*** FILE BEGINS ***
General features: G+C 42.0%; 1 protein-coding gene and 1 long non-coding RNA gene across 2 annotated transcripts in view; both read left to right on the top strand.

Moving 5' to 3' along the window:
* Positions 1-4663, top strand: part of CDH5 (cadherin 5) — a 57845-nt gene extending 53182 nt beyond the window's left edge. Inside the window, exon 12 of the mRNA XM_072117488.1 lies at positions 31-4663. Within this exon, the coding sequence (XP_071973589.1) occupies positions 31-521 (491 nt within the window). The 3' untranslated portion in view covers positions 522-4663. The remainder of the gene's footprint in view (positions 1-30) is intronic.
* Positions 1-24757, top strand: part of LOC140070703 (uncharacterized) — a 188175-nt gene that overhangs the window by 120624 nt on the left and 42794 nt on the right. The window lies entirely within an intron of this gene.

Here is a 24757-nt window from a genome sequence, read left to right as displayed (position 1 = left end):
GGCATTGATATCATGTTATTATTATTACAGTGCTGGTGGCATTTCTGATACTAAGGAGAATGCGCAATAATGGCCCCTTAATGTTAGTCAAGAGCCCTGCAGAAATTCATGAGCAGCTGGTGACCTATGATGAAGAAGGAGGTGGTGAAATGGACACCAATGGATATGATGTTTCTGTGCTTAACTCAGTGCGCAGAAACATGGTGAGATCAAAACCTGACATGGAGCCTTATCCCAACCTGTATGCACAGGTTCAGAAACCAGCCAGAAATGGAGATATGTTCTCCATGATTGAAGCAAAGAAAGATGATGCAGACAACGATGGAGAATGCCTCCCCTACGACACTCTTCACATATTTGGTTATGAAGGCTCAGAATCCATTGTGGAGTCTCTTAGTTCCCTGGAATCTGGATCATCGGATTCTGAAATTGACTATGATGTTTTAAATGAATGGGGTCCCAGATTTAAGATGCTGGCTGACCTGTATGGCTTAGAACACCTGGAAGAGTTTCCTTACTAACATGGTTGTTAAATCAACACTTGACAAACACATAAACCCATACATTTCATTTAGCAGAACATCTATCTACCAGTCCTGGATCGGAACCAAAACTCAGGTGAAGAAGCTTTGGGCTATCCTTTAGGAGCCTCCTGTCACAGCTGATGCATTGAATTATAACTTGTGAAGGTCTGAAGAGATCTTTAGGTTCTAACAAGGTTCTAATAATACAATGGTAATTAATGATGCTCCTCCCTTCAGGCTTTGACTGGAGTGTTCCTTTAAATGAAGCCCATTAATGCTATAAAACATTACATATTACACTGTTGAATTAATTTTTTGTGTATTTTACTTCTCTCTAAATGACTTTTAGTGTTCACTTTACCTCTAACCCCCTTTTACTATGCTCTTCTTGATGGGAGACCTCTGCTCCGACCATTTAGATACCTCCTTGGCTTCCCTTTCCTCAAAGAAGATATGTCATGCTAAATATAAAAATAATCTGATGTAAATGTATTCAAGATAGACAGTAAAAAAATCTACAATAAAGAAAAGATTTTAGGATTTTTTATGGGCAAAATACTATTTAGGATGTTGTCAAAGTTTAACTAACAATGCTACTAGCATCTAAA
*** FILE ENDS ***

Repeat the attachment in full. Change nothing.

General features: G+C 42.0%; 1 protein-coding gene and 1 long non-coding RNA gene across 2 annotated transcripts in view; both read left to right on the top strand.

Moving 5' to 3' along the window:
* Positions 1-4663, top strand: part of CDH5 (cadherin 5) — a 57845-nt gene extending 53182 nt beyond the window's left edge. Inside the window, exon 12 of the mRNA XM_072117488.1 lies at positions 31-4663. Within this exon, the coding sequence (XP_071973589.1) occupies positions 31-521 (491 nt within the window). The 3' untranslated portion in view covers positions 522-4663. The remainder of the gene's footprint in view (positions 1-30) is intronic.
* Positions 1-24757, top strand: part of LOC140070703 (uncharacterized) — a 188175-nt gene that overhangs the window by 120624 nt on the left and 42794 nt on the right. The window lies entirely within an intron of this gene.

Here is a 24757-nt window from a genome sequence, read left to right as displayed (position 1 = left end):
GGCATTGATATCATGTTATTATTATTACAGTGCTGGTGGCATTTCTGATACTAAGGAGAATGCGCAATAATGGCCCCTTAATGTTAGTCAAGAGCCCTGCAGAAATTCATGAGCAGCTGGTGACCTATGATGAAGAAGGAGGTGGTGAAATGGACACCAATGGATATGATGTTTCTGTGCTTAACTCAGTGCGCAGAAACATGGTGAGATCAAAACCTGACATGGAGCCTTATCCCAACCTGTATGCACAGGTTCAGAAACCAGCCAGAAATGGAGATATGTTCTCCATGATTGAAGCAAAGAAAGATGATGCAGACAACGATGGAGAATGCCTCCCCTACGACACTCTTCACATATTTGGTTATGAAGGCTCAGAATCCATTGTGGAGTCTCTTAGTTCCCTGGAATCTGGATCATCGGATTCTGAAATTGACTATGATGTTTTAAATGAATGGGGTCCCAGATTTAAGATGCTGGCTGACCTGTATGGCTTAGAACACCTGGAAGAGTTTCCTTACTAACATGGTTGTTAAATCAACACTTGACAAACACATAAACCCATACATTTCATTTAGCAGAACATCTATCTACCAGTCCTGGATCGGAACCAAAACTCAGGTGAAGAAGCTTTGGGCTATCCTTTAGGAGCCTCCTGTCACAGCTGATGCATTGAATTATAACTTGTGAAGGTCTGAAGAGATCTTTAGGTTCTAACAAGGTTCTAATAATACAATGGTAATTAATGATGCTCCTCCCTTCAGGCTTTGACTGGAGTGTTCCTTTAAATGAAGCCCATTAATGCTATAAAACATTACATATTACACTGTTGAATTAATTTTTTGTGTATTTTACTTCTCTCTAAATGACTTTTAGTGTTCACTTTACCTCTAACCCCCTTTTACTATGCTCTTCTTGATGGGAGACCTCTGCTCCGACCATTTAGATACCTCCTTGGCTTCCCTTTCCTCAAAGAAGATATGTCATGCTAAATATAAAAATAATCTGATGTAAATGTATTCAAGATAGACAGTAAAAAAATCTACAATAAAGAAAAGATTTTAGGATTTTTTATGGGCAAAATACTATTTAGGATGTTGTCAAAGTTTAACTAACAATGCTACTAGCATCTAAA